OK, admittedly Morgan Ensberg only played 28 games in pinstripes, all of ‘em at the tail end of a decade long professional career best remembered for a 36 HR total in 2005. But with no disrespect intended towards Ensberg’s work between the lines, the early days of the newly launched Morgan Ensberg’s Baseball IQ reveal an unusually witty, self-deprecating voice that’s far too rare in the world of ballers-turned-bloggers. Responding to a recent claim by Bob Watson that ultra-lengthy ballgames are caused by batters and pitchers wandering around looking for “mug-time”, Ensberg writes, “Check me out! I™m batting .200! Haven™t slept in 8 years from sheer panic. Sure, John Smoltz is throwing 100 mph, but I™m not thinking of his slider or his split. I™m going to try and get a little face time.” On the subject of Alex Rodriguez’ recent run-in with the previously unheralded Dallas Braden, Ensberg offers the following insight :
Mr. Braden invoked the law of œunwritten rules. The biggest problem with this is that we literally have no book to go through on this one. In lieu of this, I will use the actions of a œreasonable person in my model.
Alex is caught in between second base and third base after Cano hits a ball foul. Using my high school geometry as the backbone of this point, I know that the quickest way from one point to another is a straight line. Rodriguez has to get back to 1st base, and the mound stands in his way. Does a reasonable person just jog over the mound?
I believe he does.
There is no unwritten rule that a player can™t jog over the mound. I know that because I am looking at the invisible unwritten rulebook. Here is a the exact quote from the book,
What? You don™t see anything? C™mon it is right below the 1st rule. Right there! You telling me you don™t see anything? Jeez¦ok¦.I™ll just translate it for you.
It basically states that a player is allowed to walk over anything that is connected to the Earth if it is located on a baseball field.
(ED NOTE – On April 25, 1976, fans at Dodger Stadium paid to see a clash between Los Angeles and the Cubs, but an impromptu game of Capture The Flag broke out in the outfield. Ben Schwartz’ post on the subject was originally published in this space on 4/25/06)
“A lot of people don’t know this, but he beat me to the flag,” recalls Lasorda. “I saw Rick start running over from center field to left. I didn’t know what it was, but as soon as I saw him start, I took off and I ran out there, and of course, by that time, Rick had picked up the flag and continued running. When I got there, I see these two guys and I told them, ‘Why don’t one of you guys take a swing at me?’ because there were 50-something thousand people in the ballpark and I only wanted them to swing at me, so I could defend myself and do a job on them.”
Sicko™s reps at the Niskayuna-based National Sports Management gathered in a side room at Wolf™s 1-11 in front of a bank of TVs, fielding calls and scanning rosters. The Jacksonville Jaguars wanted the tight end as an undrafted priority free agent. So did the New York Jets and Dallas Cowboys.
In some ways, that™s better than being drafted late, since the player can pick a team that offers the best chance of making a roster or at least practice squad.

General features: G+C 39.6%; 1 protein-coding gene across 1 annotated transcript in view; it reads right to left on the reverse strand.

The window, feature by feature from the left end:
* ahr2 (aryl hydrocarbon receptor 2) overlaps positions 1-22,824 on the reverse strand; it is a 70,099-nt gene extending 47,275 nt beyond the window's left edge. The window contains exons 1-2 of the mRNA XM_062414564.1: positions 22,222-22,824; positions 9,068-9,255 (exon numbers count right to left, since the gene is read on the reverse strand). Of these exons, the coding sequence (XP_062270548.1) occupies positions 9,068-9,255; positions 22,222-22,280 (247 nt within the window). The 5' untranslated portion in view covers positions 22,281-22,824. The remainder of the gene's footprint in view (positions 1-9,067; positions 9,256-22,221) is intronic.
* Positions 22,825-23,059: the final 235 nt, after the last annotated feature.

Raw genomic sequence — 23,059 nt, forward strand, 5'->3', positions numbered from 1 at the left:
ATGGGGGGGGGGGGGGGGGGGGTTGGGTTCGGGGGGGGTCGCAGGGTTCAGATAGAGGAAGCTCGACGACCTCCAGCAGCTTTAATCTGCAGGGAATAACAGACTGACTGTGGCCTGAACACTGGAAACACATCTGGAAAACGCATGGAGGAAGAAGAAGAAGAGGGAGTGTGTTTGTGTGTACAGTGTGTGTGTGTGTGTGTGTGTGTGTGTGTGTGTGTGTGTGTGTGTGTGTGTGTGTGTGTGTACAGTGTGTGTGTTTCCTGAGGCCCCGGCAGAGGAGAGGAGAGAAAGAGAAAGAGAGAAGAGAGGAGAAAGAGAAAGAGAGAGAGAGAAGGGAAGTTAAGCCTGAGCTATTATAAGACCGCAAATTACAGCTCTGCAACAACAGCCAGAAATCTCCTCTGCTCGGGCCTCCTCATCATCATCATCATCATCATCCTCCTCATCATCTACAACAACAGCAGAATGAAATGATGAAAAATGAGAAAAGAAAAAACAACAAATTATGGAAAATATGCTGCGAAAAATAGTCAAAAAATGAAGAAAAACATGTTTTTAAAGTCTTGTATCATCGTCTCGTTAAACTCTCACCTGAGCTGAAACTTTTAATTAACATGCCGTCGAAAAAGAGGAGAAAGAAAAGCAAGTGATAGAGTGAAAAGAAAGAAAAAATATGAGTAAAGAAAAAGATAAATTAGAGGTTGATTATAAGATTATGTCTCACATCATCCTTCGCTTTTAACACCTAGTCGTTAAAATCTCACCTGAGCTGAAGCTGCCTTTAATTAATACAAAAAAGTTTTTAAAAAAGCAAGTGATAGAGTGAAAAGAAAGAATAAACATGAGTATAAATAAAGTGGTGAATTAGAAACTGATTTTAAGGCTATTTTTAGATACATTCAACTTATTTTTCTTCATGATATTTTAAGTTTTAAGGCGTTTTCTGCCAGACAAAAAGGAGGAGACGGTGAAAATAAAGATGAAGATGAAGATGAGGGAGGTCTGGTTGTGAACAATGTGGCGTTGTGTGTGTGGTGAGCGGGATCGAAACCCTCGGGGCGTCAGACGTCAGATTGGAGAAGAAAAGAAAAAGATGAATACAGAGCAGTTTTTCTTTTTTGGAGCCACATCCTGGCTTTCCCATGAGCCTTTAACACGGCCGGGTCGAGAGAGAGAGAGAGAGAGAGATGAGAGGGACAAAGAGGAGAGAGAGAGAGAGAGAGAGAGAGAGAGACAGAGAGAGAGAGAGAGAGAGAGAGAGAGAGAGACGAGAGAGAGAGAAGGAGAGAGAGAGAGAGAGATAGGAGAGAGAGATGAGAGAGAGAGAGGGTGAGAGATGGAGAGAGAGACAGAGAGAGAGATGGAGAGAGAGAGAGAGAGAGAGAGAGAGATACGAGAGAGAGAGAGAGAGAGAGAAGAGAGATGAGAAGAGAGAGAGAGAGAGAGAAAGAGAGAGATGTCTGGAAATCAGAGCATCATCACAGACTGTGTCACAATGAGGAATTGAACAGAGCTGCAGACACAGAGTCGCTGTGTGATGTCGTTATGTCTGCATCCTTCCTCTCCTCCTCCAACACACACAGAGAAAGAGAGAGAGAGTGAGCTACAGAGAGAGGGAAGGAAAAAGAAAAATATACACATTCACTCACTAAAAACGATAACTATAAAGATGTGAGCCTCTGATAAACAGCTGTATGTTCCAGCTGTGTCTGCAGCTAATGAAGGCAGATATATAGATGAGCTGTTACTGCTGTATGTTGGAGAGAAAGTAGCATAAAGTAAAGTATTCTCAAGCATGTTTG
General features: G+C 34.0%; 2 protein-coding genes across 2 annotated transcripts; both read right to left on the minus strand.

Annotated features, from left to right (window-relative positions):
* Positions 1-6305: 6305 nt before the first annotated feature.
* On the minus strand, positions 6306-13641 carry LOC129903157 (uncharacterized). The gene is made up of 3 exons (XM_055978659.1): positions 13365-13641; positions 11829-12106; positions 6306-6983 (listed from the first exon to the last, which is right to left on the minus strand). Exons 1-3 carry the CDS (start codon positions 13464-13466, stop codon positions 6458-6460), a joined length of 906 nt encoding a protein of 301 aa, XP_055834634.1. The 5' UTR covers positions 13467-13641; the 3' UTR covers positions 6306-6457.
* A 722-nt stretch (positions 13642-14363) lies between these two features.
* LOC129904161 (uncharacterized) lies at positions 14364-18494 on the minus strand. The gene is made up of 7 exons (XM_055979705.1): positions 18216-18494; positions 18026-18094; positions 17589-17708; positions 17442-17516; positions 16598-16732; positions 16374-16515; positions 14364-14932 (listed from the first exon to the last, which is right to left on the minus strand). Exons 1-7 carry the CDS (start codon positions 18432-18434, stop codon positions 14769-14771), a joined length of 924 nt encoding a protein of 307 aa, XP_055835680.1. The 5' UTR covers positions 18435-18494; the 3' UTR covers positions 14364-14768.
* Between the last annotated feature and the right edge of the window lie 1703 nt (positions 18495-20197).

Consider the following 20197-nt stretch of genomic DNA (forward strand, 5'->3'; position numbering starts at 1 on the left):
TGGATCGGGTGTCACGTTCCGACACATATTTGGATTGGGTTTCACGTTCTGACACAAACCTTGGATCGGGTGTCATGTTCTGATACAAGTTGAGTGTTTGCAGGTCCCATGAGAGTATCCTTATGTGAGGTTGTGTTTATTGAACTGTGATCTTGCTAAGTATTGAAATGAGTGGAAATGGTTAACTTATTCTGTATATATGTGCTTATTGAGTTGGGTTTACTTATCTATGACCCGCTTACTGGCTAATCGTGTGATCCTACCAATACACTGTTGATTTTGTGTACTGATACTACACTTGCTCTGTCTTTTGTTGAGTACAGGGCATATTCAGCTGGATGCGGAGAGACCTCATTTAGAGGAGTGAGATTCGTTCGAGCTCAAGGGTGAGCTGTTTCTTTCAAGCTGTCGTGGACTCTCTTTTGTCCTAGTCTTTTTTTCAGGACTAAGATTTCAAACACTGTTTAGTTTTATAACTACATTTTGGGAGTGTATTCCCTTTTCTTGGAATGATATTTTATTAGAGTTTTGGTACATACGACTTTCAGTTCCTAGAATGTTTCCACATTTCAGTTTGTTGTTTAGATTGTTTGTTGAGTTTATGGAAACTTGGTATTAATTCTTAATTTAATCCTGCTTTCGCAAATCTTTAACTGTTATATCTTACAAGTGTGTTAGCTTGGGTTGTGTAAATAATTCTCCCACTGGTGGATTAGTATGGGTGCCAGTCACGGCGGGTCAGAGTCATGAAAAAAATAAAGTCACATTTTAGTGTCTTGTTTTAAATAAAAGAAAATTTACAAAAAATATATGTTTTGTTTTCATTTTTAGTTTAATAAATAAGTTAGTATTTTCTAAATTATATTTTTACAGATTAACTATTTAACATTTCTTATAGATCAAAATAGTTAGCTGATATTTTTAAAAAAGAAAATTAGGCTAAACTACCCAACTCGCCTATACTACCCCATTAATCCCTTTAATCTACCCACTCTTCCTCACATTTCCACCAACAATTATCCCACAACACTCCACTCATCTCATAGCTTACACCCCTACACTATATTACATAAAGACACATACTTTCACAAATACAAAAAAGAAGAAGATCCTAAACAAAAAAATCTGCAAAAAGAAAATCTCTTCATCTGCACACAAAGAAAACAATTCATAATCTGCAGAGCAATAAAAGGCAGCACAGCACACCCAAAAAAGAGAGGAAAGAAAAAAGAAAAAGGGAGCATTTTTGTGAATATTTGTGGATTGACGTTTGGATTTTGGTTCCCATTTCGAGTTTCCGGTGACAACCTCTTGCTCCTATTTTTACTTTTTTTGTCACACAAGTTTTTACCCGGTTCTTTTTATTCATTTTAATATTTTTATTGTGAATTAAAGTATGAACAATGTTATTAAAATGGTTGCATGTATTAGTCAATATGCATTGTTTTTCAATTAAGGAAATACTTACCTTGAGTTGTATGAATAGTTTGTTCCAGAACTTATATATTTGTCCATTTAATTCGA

A deal was in place as the seventh round wound down. JR Rickert, the founder and president of National Sports Management, cupped his hand over the phone and called over to fellow agent Ray Brownell.
œTell Scott he is a Cowboy if he is not drafted, Rickert said.
Brownell made the call to Sicko at his Stillwater home, where he was watching the draft with family and friends. Brownell looked dumbfounded by Sicko™s resonse:
If I™m not going to be drafted, Sicko told him, I™m not going to play.
œAs the seventh round started to get underway and progress, Sicko later said, œthat decision (to not play) became a very strong reality.
So when the Detroit Lions selected Weber State wide receiver Tim Toone with the 255th and final pick, Scott Sicko™s football career came to a close.
œHe would have been a Cowboy, Brownell said. œI™m certain he would have made the roster.
Sincere thanks to Dan Corbin, who forwarded the following item from the Rochester Democrat & Chronicle’s Jeff DiVeronica. Otherwise, I don’t think I’d be aware that Michael Ray Richardson was currently coaching Oliver Miller in the Premier Basketball League playoffs. Heck, I don’t think I’d even know there was such a thing as the the Premier Basketball League.
Oliver Miller, the former NBA player who went into the stands and nose to nose with a fan in Thursday night™s game against the Rochester Razorsharks at Blue Cross Arena, has been suspended by the Premier Basketball League for the rest of its championship series.
Miller, 40, plays for the Lawton-Fort Sill Cavalry, a squad from Oklahoma that lost 110-106 in overtime in Game 1 to defending league champion Rochester. The ejection of Cavalry coach Micheal Ray Richardson ignited the incident with 2.8 seconds remaining last night. Richardson claimed he was hit in the head by a plastic water bottle thrown by a fan.
Richardson, 54, was fined an undisclosed amount for œabusive and vulgar language, according to the PBL, and œnot leaving the court in a timely manner after his second technical foul, which results in an automatic ejection.